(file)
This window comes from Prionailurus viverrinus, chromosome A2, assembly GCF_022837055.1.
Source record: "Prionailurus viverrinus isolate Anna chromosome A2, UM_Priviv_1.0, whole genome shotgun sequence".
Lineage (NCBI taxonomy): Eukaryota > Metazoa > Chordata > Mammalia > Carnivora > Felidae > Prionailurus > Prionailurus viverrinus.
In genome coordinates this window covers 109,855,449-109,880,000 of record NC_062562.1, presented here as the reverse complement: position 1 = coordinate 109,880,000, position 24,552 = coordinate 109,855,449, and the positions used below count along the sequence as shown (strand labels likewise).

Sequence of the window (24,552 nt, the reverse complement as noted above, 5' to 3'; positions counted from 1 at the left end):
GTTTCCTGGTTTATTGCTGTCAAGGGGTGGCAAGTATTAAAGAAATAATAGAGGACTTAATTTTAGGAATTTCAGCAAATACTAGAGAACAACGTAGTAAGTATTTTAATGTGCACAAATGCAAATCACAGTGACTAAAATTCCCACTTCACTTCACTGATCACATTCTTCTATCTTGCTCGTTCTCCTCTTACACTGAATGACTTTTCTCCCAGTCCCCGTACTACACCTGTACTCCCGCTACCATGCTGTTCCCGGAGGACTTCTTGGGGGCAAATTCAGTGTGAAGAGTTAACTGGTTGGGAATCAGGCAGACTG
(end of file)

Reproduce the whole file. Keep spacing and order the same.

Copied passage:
This window comes from Prionailurus viverrinus, chromosome A2, assembly GCF_022837055.1.
Source record: "Prionailurus viverrinus isolate Anna chromosome A2, UM_Priviv_1.0, whole genome shotgun sequence".
Lineage (NCBI taxonomy): Eukaryota > Metazoa > Chordata > Mammalia > Carnivora > Felidae > Prionailurus > Prionailurus viverrinus.
In genome coordinates this window covers 109,855,449-109,880,000 of record NC_062562.1, presented here as the reverse complement: position 1 = coordinate 109,880,000, position 24,552 = coordinate 109,855,449, and the positions used below count along the sequence as shown (strand labels likewise).

Sequence of the window (24,552 nt, the reverse complement as noted above, 5' to 3'; positions counted from 1 at the left end):
GTTTCCTGGTTTATTGCTGTCAAGGGGTGGCAAGTATTAAAGAAATAATAGAGGACTTAATTTTAGGAATTTCAGCAAATACTAGAGAACAACGTAGTAAGTATTTTAATGTGCACAAATGCAAATCACAGTGACTAAAATTCCCACTTCACTTCACTGATCACATTCTTCTATCTTGCTCGTTCTCCTCTTACACTGAATGACTTTTCTCCCAGTCCCCGTACTACACCTGTACTCCCGCTACCATGCTGTTCCCGGAGGACTTCTTGGGGGCAAATTCAGTGTGAAGAGTTAACTGGTTGGGAATCAGGCAGACTG